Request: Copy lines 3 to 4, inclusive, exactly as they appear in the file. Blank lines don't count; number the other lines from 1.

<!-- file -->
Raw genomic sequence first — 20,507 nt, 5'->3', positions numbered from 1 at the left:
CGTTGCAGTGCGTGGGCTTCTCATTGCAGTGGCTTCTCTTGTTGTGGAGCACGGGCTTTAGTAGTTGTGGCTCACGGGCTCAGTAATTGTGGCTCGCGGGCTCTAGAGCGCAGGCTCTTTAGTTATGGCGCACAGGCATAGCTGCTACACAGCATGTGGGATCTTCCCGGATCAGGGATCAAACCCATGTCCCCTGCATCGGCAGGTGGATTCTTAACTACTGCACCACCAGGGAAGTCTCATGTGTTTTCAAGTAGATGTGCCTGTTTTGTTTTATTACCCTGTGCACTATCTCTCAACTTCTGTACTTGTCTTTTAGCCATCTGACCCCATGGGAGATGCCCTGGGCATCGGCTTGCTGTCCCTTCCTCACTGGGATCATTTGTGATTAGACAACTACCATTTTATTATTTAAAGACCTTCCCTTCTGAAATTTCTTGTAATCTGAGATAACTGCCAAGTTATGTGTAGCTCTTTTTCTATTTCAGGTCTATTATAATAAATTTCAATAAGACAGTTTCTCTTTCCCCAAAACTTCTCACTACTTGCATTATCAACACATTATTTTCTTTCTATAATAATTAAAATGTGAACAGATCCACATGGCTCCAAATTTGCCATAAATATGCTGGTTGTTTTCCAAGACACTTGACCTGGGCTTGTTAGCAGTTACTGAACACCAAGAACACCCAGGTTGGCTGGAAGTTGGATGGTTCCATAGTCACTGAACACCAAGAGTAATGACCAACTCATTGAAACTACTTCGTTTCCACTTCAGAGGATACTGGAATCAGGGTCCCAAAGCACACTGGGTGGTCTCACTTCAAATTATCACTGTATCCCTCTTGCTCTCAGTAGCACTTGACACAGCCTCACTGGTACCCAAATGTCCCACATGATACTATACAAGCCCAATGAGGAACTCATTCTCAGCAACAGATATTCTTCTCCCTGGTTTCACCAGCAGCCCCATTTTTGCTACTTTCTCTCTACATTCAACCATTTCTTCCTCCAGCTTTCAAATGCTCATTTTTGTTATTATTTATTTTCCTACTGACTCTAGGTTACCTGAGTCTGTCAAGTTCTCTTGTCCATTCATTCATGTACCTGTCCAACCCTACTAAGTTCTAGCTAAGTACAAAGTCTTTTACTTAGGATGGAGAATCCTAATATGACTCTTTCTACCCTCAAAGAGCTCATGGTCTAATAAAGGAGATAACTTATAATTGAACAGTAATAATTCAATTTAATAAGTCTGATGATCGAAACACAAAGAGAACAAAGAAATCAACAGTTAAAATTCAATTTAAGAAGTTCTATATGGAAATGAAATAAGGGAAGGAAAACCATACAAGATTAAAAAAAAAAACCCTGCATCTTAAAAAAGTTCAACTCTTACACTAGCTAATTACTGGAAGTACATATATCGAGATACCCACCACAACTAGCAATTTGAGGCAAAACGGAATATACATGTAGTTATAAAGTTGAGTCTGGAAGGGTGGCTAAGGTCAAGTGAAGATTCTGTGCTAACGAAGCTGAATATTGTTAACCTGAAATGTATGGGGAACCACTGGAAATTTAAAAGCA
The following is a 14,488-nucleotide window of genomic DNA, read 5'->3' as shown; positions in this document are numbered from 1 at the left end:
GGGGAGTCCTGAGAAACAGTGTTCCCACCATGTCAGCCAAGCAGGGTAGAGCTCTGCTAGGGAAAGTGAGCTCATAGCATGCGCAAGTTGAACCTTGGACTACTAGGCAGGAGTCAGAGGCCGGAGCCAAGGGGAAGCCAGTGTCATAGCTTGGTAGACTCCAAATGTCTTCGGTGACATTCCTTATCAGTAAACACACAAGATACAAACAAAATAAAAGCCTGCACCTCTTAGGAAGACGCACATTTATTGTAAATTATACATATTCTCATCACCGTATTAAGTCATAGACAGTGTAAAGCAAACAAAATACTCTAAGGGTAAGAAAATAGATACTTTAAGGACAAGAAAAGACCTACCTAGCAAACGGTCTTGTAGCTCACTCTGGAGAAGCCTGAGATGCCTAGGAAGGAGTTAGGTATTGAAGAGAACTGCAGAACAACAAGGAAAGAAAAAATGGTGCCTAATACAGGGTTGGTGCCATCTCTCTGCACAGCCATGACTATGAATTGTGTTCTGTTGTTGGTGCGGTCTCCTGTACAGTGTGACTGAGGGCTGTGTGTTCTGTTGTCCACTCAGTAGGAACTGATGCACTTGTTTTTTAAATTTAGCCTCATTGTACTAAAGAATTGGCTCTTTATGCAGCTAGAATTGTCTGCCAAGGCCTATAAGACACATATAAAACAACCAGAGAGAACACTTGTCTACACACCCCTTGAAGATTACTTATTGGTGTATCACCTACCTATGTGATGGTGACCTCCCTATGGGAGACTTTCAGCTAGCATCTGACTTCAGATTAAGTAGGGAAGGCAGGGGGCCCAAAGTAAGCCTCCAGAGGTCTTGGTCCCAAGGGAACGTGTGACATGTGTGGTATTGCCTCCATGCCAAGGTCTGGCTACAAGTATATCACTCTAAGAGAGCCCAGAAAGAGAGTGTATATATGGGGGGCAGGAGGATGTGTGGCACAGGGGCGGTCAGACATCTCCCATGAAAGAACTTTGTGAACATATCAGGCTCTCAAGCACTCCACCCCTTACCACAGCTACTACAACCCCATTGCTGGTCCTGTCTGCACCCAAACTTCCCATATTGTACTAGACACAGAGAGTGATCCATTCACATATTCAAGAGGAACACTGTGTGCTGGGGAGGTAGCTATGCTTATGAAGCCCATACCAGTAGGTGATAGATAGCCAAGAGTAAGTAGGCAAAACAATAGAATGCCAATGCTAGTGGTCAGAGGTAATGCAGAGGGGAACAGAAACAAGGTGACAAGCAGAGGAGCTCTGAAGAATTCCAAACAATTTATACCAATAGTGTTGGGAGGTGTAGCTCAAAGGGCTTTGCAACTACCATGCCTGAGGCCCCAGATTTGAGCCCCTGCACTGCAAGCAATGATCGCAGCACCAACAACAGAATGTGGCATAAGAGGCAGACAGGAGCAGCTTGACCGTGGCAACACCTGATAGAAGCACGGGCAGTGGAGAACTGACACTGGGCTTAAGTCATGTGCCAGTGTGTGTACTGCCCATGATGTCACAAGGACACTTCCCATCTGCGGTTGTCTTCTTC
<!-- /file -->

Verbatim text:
The following is a 14,488-nucleotide window of genomic DNA, read 5'->3' as shown; positions in this document are numbered from 1 at the left end:
GGGGAGTCCTGAGAAACAGTGTTCCCACCATGTCAGCCAAGCAGGGTAGAGCTCTGCTAGGGAAAGTGAGCTCATAGCATGCGCAAGTTGAACCTTGGACTACTAGGCAGGAGTCAGAGGCCGGAGCCAAGGGGAAGCCAGTGTCATAGCTTGGTAGACTCCAAATGTCTTCGGTGACATTCCTTATCAGTAAACACACAAGATACAAACAAAATAAAAGCCTGCACCTCTTAGGAAGACGCACATTTATTGTAAATTATACATATTCTCATCACCGTATTAAGTCATAGACAGTGTAAAGCAAACAAAATACTCTAAGGGTAAGAAAATAGATACTTTAAGGACAAGAAAAGACCTACCTAGCAAACGGTCTTGTAGCTCACTCTGGAGAAGCCTGAGATGCCTAGGAAGGAGTTAGGTATTGAAGAGAACTGCAGAACAACAAGGAAAGAAAAAATGGTGCCTAATACAGGGTTGGTGCCATCTCTCTGCACAGCCATGACTATGAATTGTGTTCTGTTGTTGGTGCGGTCTCCTGTACAGTGTGACTGAGGGCTGTGTGTTCTGTTGTCCACTCAGTAGGAACTGATGCACTTGTTTTTTAAATTTAGCCTCATTGTACTAAAGAATTGGCTCTTTATGCAGCTAGAATTGTCTGCCAAGGCCTATAAGACACATATAAAACAACCAGAGAGAACACTTGTCTACACACCCCTTGAAGATTACTTATTGGTGTATCACCTACCTATGTGATGGTGACCTCCCTATGGGAGACTTTCAGCTAGCATCTGACTTCAGATTAAGTAGGGAAGGCAGGGGGCCCAAAGTAAGCCTCCAGAGGTCTTGGTCCCAAGGGAACGTGTGACATGTGTGGTATTGCCTCCATGCCAAGGTCTGGCTACAAGTATATCACTCTAAGAGAGCCCAGAAAGAGAGTGTATATATGGGGGGCAGGAGGATGTGTGGCACAGGGGCGGTCAGACATCTCCCATGAAAGAACTTTGTGAACATATCAGGCTCTCAAGCACTCCACCCCTTACCACAGCTACTACAACCCCATTGCTGGTCCTGTCTGCACCCAAACTTCCCATATTGTACTAGACACAGAGAGTGATCCATTCACATATTCAAGAGGAACACTGTGTGCTGGGGAGGTAGCTATGCTTATGAAGCCCATACCAGTAGGTGATAGATAGCCAAGAGTAAGTAGGCAAAACAATAGAATGCCAATGCTAGTGGTCAGAGGTAATGCAGAGGGGAACAGAAACAAGGTGACAAGCAGAGGAGCTCTGAAGAATTCCAAACAATTTATACCAATAGTGTTGGGAGGTGTAGCTCAAAGGGCTTTGCAACTACCATGCCTGAGGCCCCAGATTTGAGCCCCTGCACTGCAAGCAATGATCGCAGCACCAACAACAGAATGTGGCATAAGAGGCAGACAGGAGCAGCTTGACCGTGGCAACACCTGATAGAAGCACGGGCAGTGGAGAACTGACACTGGGCTTAAGTCATGTGCCAGTGTGTGTACTGCCCATGATGTCACAAGGACACTTCCCATCTGCGGTTGTCTTCTTC